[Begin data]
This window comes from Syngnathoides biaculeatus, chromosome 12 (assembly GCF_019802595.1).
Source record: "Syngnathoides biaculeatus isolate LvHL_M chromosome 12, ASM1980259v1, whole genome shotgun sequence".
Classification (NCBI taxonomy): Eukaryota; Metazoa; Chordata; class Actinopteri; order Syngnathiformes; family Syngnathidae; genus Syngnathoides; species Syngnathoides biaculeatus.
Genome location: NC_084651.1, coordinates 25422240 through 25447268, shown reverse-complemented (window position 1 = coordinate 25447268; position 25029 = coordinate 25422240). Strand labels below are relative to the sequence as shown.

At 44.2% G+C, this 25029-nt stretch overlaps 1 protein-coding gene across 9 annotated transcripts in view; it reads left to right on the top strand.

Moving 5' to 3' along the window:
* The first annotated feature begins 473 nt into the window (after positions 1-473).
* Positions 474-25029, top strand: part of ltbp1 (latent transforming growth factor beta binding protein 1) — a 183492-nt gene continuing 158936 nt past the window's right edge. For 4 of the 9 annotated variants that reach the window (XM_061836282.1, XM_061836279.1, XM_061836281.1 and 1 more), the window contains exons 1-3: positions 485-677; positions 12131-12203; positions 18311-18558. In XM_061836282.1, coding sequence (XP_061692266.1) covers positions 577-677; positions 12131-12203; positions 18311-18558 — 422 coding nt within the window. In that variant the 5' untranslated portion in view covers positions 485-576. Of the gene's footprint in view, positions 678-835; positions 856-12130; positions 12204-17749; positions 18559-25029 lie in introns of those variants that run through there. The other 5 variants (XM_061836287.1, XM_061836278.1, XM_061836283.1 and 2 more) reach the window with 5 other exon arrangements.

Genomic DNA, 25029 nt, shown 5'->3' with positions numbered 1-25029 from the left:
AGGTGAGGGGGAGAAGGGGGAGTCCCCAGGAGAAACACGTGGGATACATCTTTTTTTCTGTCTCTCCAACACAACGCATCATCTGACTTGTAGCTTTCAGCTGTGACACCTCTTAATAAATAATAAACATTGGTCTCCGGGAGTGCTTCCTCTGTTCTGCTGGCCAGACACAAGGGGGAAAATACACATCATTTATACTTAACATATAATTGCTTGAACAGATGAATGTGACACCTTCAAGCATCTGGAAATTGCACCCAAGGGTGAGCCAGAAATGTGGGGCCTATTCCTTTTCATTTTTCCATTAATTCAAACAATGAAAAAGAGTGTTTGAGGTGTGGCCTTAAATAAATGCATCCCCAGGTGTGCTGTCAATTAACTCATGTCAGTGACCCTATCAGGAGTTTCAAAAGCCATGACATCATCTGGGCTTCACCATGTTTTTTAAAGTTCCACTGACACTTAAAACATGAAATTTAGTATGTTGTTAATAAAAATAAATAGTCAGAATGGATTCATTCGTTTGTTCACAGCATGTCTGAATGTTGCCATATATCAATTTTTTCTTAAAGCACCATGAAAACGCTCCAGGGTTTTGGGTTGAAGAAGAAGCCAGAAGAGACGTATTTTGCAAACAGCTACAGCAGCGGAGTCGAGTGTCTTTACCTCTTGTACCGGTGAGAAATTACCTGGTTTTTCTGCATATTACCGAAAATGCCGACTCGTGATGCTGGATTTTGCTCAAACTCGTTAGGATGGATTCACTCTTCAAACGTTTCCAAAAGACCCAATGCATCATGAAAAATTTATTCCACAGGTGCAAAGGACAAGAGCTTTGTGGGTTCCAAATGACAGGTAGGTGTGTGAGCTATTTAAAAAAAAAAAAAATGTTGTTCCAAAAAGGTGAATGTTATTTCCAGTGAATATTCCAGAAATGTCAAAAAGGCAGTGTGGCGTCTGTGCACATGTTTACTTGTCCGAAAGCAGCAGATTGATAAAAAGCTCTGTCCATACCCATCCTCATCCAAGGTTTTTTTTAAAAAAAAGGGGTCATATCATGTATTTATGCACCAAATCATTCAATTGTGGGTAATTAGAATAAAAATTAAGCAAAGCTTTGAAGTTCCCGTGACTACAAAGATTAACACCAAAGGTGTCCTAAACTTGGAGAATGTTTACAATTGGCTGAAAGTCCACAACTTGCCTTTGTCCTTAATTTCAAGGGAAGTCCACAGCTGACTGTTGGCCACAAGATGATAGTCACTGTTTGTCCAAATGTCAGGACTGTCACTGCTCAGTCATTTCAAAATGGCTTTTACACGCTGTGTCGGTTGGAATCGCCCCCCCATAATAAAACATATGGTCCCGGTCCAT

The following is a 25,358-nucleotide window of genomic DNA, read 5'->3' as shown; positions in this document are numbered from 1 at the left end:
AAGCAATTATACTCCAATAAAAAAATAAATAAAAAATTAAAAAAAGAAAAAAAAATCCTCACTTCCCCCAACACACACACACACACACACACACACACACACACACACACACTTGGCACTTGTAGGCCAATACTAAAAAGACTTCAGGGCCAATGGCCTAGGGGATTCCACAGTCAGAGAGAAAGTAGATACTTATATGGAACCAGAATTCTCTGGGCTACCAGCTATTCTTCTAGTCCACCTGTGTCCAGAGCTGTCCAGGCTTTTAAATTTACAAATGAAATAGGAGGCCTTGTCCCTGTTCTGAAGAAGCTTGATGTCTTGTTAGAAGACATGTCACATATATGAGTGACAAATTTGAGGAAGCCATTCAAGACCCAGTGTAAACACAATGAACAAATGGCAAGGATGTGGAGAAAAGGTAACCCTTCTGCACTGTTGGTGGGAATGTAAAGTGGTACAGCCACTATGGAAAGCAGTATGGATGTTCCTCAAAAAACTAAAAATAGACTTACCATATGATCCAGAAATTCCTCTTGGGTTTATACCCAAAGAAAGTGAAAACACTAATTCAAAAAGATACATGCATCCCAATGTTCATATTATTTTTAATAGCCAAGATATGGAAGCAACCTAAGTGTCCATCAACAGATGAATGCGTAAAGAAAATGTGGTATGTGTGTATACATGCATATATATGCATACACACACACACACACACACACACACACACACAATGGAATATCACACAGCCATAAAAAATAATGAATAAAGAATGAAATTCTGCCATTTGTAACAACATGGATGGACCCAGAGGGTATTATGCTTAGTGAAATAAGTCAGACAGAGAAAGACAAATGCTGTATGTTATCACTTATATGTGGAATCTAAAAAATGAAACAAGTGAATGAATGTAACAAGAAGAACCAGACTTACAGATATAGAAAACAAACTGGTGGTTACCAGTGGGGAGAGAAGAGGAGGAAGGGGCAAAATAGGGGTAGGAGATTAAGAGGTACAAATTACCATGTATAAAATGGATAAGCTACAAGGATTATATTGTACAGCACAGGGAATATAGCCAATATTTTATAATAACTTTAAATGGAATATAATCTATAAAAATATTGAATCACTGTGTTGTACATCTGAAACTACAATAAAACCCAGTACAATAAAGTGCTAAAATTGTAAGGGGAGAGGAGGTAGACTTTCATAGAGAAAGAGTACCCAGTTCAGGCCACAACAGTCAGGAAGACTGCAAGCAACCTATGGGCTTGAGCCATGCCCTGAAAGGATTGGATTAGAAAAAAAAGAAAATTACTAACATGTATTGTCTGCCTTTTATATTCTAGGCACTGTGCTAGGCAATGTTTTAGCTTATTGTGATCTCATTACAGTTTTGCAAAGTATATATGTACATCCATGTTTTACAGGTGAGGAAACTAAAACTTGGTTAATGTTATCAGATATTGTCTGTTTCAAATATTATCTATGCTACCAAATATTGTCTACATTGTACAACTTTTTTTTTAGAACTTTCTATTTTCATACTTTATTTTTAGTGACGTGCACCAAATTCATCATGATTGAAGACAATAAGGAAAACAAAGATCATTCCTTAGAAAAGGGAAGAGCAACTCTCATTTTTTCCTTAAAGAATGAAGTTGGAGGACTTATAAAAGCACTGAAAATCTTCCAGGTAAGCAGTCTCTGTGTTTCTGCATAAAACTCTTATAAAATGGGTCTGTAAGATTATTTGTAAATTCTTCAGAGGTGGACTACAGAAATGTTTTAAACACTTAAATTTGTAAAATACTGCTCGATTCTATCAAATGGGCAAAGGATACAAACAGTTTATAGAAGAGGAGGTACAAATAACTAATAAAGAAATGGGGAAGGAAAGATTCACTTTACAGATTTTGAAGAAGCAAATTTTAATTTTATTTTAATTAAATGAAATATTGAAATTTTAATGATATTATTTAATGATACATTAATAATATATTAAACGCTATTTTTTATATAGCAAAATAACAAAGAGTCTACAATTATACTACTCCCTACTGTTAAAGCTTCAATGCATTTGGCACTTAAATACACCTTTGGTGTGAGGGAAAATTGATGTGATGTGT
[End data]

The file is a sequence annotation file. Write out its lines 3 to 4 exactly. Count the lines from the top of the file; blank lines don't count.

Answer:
Classification (NCBI taxonomy): Eukaryota; Metazoa; Chordata; class Actinopteri; order Syngnathiformes; family Syngnathidae; genus Syngnathoides; species Syngnathoides biaculeatus.
Genome location: NC_084651.1, coordinates 25422240 through 25447268, shown reverse-complemented (window position 1 = coordinate 25447268; position 25029 = coordinate 25422240). Strand labels below are relative to the sequence as shown.